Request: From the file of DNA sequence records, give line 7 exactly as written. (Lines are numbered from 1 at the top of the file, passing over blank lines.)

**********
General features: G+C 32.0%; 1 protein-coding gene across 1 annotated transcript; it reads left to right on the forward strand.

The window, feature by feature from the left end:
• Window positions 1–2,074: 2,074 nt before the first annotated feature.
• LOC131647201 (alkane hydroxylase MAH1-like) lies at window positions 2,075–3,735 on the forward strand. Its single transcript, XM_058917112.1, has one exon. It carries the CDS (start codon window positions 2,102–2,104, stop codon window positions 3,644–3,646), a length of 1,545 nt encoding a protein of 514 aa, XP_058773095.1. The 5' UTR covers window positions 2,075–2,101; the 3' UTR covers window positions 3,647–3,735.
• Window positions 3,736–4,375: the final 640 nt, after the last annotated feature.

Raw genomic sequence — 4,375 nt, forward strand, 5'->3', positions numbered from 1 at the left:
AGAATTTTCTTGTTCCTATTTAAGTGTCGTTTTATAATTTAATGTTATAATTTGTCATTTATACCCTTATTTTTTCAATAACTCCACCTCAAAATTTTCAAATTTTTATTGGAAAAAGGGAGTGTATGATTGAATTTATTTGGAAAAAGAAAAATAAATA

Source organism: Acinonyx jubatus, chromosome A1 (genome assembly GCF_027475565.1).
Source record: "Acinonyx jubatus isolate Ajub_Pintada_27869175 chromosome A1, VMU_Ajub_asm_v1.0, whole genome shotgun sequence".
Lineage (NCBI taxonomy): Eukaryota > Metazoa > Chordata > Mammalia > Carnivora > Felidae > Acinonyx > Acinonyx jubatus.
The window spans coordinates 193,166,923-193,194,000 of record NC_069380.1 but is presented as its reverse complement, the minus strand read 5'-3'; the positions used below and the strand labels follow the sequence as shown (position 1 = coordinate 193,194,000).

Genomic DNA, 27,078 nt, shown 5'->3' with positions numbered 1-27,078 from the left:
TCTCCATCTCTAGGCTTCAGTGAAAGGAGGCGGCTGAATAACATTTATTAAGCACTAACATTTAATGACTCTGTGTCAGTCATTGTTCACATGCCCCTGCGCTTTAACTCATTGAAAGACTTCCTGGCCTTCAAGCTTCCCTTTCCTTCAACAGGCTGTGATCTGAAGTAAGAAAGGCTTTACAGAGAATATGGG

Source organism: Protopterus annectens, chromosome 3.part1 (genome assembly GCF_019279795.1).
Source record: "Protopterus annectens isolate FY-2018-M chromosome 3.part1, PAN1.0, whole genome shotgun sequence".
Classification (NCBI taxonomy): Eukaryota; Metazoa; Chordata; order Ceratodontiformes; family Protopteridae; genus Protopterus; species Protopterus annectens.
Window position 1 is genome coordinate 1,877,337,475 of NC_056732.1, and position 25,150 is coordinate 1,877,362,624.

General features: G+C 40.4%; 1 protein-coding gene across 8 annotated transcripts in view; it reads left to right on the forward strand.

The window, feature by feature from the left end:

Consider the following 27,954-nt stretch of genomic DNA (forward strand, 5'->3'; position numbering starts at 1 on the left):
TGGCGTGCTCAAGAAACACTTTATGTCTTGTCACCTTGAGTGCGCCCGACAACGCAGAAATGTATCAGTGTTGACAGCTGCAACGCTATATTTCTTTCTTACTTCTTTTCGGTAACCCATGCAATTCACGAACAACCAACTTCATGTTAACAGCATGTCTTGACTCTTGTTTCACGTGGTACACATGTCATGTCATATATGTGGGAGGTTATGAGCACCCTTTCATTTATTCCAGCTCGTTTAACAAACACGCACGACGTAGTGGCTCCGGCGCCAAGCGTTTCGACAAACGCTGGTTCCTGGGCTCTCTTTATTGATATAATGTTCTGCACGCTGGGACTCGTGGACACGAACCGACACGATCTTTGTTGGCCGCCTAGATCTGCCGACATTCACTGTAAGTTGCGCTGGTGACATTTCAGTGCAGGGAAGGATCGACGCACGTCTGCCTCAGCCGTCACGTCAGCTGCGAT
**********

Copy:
AGAATTTTCTTGTTCCTATTTAAGTGTCGTTTTATAATTTAATGTTATAATTTGTCATTTATACCCTTATTTTTTCAATAACTCCACCTCAAAATTTTCAAATTTTTATTGGAAAAAGGGAGTGTATGATTGAATTTATTTGGAAAAAGAAAAATAAATA